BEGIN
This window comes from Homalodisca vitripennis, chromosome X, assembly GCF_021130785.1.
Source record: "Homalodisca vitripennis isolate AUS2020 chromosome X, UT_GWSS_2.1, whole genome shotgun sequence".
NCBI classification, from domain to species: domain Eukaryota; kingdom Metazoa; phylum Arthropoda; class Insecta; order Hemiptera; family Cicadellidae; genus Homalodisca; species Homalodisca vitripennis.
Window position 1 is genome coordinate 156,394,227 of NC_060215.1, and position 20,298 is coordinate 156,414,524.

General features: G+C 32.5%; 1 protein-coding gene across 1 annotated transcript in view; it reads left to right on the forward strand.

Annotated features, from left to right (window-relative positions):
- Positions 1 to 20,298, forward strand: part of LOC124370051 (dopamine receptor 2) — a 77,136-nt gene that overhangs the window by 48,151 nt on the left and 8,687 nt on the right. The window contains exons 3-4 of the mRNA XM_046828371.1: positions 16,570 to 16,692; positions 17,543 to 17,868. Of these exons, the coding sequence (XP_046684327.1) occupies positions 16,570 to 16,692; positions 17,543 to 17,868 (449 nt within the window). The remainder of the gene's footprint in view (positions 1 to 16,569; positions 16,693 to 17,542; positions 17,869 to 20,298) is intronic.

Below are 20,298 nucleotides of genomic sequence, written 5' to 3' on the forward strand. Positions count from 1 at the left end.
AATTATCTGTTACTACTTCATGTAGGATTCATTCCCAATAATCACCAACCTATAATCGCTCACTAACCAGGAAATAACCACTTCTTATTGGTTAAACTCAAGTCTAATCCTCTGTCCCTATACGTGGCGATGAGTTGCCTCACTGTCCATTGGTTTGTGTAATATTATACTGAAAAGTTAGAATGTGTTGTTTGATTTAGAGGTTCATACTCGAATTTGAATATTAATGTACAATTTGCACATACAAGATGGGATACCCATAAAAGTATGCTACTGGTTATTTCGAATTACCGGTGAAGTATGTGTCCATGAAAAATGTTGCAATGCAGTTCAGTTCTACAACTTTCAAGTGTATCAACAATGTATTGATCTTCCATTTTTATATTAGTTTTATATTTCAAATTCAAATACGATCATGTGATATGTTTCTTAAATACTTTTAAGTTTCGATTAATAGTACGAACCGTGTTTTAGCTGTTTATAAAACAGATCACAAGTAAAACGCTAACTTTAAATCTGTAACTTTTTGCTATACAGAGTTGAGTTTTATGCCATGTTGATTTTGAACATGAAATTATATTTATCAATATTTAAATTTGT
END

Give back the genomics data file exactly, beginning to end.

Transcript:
This window comes from Homalodisca vitripennis, chromosome X, assembly GCF_021130785.1.
Source record: "Homalodisca vitripennis isolate AUS2020 chromosome X, UT_GWSS_2.1, whole genome shotgun sequence".
NCBI classification, from domain to species: domain Eukaryota; kingdom Metazoa; phylum Arthropoda; class Insecta; order Hemiptera; family Cicadellidae; genus Homalodisca; species Homalodisca vitripennis.
Window position 1 is genome coordinate 156,394,227 of NC_060215.1, and position 20,298 is coordinate 156,414,524.

General features: G+C 32.5%; 1 protein-coding gene across 1 annotated transcript in view; it reads left to right on the forward strand.

Annotated features, from left to right (window-relative positions):
- Positions 1 to 20,298, forward strand: part of LOC124370051 (dopamine receptor 2) — a 77,136-nt gene that overhangs the window by 48,151 nt on the left and 8,687 nt on the right. The window contains exons 3-4 of the mRNA XM_046828371.1: positions 16,570 to 16,692; positions 17,543 to 17,868. Of these exons, the coding sequence (XP_046684327.1) occupies positions 16,570 to 16,692; positions 17,543 to 17,868 (449 nt within the window). The remainder of the gene's footprint in view (positions 1 to 16,569; positions 16,693 to 17,542; positions 17,869 to 20,298) is intronic.

Below are 20,298 nucleotides of genomic sequence, written 5' to 3' on the forward strand. Positions count from 1 at the left end.
AATTATCTGTTACTACTTCATGTAGGATTCATTCCCAATAATCACCAACCTATAATCGCTCACTAACCAGGAAATAACCACTTCTTATTGGTTAAACTCAAGTCTAATCCTCTGTCCCTATACGTGGCGATGAGTTGCCTCACTGTCCATTGGTTTGTGTAATATTATACTGAAAAGTTAGAATGTGTTGTTTGATTTAGAGGTTCATACTCGAATTTGAATATTAATGTACAATTTGCACATACAAGATGGGATACCCATAAAAGTATGCTACTGGTTATTTCGAATTACCGGTGAAGTATGTGTCCATGAAAAATGTTGCAATGCAGTTCAGTTCTACAACTTTCAAGTGTATCAACAATGTATTGATCTTCCATTTTTATATTAGTTTTATATTTCAAATTCAAATACGATCATGTGATATGTTTCTTAAATACTTTTAAGTTTCGATTAATAGTACGAACCGTGTTTTAGCTGTTTATAAAACAGATCACAAGTAAAACGCTAACTTTAAATCTGTAACTTTTTGCTATACAGAGTTGAGTTTTATGCCATGTTGATTTTGAACATGAAATTATATTTATCAATATTTAAATTTGT